Random-primed cDNAs were synthesized by using Multiscribe reverse transcriptase (PE Applied Biosystems, Foster, CA, USA). Quantitative real-time PCR was carried out by using a PRISM 7700 sequence detector with the QuantiTect SYBR Green PCR kit (Qiagen, Valencia, CA, USA) according to the manufacturer's instructions. The relative expression of ADAMTS5 was calculated by using the comparative threshold (CT) method, as previously described . Results are reported normalized to the housekeeping gene glyceraldehyde 3-phosphate dehydrogenase (GAPDH).
An anular puncture model was established by using an 18-gauge needle at a defined depth of puncture (5 mm), as previously reported . New Zealand white rabbits (n = 12), weighing approximately 3.5 to 4.0 kg (5 months old), were used in this study with the approval of the Institutional Animal Care and Use Committee (06-067). Under general anesthesia, lumbar IVDs were exposed, and the initial puncture with an 18-gauge needle was performed on two noncontiguous discs (L2/3 and L4/5), with the disc (L3/4) between the punctured discs left intact as a control . One week after the initial puncture, the discs were exposed again from the contralateral side, and either control siRNA or ADAMTS5 siRNA oligonucleotide (Dharmacon, was injected into the center of the NP by using a 26-gauge needle (10 μg in 10 μl phosphate-buffered saline (PBS) per disc). The timing of injection was earlier than that used in other studies [17,18] to reveal the effect of an injection of ADAMTS5 siRNA during the acute phase of disc degeneration. Nine weeks after the initial anular puncture (8 weeks after the injection), all rabbits were killed.
Radiographs were taken at time 0 and at weeks 1, 2, 3, 5, 7, and 9 after the puncture. Extreme care was taken to maintain a consistent level of anesthesia during radiography of each animal at each time point to obtain a similar degree of muscle relaxation, which may affect the disc height. Therefore, the preoperative radiograph was always used as a baseline measurement. Radiographs were digitally scanned and digitally stored by using an image-capture software program.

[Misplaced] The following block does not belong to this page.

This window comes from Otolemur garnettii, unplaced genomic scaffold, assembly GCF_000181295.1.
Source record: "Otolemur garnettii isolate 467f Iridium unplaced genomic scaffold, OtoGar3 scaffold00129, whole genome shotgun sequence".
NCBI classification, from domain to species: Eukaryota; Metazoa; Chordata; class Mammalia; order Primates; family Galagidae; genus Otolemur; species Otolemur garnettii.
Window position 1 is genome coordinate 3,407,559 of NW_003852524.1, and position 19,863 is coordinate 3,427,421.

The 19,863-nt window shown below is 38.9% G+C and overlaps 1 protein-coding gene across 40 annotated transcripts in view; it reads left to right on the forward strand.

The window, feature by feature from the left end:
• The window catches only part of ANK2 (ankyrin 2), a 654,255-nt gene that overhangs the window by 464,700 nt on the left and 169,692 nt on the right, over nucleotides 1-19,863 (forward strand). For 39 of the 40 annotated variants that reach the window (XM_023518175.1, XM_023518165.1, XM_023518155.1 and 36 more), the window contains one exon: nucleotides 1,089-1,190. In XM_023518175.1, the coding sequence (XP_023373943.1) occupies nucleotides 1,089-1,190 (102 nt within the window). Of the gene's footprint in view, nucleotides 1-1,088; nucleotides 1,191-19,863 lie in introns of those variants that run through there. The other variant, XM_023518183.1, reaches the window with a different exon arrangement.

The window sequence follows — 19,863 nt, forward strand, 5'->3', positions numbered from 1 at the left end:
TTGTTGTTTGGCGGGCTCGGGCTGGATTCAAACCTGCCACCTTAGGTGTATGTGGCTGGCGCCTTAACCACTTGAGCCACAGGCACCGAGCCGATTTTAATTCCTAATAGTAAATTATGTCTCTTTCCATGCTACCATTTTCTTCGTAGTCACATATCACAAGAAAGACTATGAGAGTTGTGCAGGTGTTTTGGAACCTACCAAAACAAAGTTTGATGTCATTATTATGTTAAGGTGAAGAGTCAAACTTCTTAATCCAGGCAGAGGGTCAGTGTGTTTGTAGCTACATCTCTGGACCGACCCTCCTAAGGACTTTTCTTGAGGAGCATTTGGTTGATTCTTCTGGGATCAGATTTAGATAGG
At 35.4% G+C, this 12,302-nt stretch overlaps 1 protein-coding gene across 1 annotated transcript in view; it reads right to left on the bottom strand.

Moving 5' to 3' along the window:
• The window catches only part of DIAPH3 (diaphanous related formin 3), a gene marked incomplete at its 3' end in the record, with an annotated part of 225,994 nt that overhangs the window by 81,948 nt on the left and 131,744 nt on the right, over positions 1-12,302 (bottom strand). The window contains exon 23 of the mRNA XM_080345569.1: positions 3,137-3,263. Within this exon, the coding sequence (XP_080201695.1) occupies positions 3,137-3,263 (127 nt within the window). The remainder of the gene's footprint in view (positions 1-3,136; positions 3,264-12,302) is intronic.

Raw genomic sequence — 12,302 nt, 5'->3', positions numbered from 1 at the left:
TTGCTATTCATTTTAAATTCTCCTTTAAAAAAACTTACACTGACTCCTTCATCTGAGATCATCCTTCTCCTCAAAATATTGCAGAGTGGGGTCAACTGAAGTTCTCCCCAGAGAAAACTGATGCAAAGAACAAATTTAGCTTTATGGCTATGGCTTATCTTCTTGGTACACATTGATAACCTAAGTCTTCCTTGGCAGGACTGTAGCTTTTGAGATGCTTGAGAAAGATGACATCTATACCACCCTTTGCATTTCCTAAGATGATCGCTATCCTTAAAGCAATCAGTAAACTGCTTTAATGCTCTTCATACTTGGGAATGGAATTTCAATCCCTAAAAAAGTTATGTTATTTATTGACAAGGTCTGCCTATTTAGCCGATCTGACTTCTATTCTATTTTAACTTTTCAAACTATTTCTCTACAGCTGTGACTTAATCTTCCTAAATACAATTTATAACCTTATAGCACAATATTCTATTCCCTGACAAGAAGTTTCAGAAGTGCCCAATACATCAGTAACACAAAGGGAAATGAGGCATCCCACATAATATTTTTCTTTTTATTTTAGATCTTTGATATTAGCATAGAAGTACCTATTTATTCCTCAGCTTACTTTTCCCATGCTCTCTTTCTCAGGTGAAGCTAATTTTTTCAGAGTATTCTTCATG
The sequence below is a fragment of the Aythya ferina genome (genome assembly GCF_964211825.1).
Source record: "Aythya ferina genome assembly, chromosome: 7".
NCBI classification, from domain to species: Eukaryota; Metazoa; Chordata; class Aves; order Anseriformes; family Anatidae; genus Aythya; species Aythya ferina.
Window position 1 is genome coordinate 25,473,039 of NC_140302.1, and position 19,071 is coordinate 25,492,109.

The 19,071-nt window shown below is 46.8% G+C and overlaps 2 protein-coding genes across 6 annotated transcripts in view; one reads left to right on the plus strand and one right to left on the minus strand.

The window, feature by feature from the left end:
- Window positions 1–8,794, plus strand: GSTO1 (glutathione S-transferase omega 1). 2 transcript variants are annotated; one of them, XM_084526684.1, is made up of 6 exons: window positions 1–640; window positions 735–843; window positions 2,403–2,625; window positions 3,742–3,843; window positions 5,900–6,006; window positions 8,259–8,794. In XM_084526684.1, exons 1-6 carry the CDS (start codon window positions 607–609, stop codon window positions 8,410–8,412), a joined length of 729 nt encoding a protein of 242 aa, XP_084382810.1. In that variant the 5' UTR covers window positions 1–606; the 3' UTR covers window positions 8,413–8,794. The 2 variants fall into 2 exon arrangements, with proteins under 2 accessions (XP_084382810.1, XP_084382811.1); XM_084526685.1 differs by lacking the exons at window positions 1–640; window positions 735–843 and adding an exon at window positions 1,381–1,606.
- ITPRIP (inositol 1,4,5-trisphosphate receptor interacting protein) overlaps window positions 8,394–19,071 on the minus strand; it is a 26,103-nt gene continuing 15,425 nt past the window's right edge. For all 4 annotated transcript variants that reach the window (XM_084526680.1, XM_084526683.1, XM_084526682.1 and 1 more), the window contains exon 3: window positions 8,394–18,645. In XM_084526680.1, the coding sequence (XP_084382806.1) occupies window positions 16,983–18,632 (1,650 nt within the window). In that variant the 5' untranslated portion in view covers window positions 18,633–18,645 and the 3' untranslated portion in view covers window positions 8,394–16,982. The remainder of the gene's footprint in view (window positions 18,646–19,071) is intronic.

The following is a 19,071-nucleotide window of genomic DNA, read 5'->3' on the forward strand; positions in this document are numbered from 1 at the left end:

All radiographic images were independently analyzed by using a custom program for MATLAB software (Natick, MA, USA) by an orthopedic researcher who was blinded to the treatment groups. Data are reported as the IVD height expressed as the disc-height index (DHI) (DHI = intervertebral disc height/adjacent vertebral body height) . Changes in the disc-height index of injected discs were expressed as percentage DHI (%DHI) and normalized to the measured preoperative intervertebral disc height (%DHI = (Postoperative DHI/Preoperative DHI) × 100) . To avoid the influence of anesthesia, the %DHI at the experimental level was further normalized to %DHI at the nonpunctured level (normalized %DHI = (Punctured %DHI/Nonpunctured %DHI) × 100).
MRI examinations were performed on all rabbits in the study by using a 0.3-T imager (Airis II, version 4.0 A; Hitachi Medical System America, Inc., Twinsburg, Ohio, USA) with a quadrature extremity coil receiver. After killing, the spinal columns with surrounding soft tissue were isolated and subjected to MRI analysis . An observer, blinded to the study groups, used a modified Thompson classification based on changes in the degree and area of signal intensity from grade 1 to 4 (1 = normal, 2 = minimal decrease in signal intensity but obvious narrowing of high-signal area, 3 = moderate decrease in signal intensity, and 4 = severe decrease in signal intensity) to evaluate the MRIs. The intraobserver and interobserver reliability correlation coefficients of MRI grading based on two evaluations were excellent (K = 0.98, 0.90, respectively), as determined by the Cohen kappa correlation coefficient .
After MRI assessment, the experimental IVDs were excised from the vertebral body-disc-vertebral body unit, and each IVD was fixed in 10% formalin, decalcified, embedded in paraffin, sectioned, and assessed with conventional histology and immunostaining. Midsagittal sections (5 μm) of each IVD were stained either with hematoxylin and eosin or with safranin-O. An observer, blinded to the experiment, analyzed the histologic sections and graded them by using our recently established protocol .
The %DHI was statistically analyzed by using a two-way repeated analysis of variance and Fisher protected least significant difference as a post hoc test (factors; time and treatment group). Other statistical analyses were assessed with the Mann-Whitney U test. In vitro experiments were performed 3 times.
Rabbit NP cells were chosen because their response to IL-1β was more consistent than that of AF cells (as determined from previous experiments) and because the injection site in the NP has a higher concentration of proteoglycans. The effectiveness of administration of ADAMTS5 siRNA might be influenced by the rich positively charged matrix in NP tissues.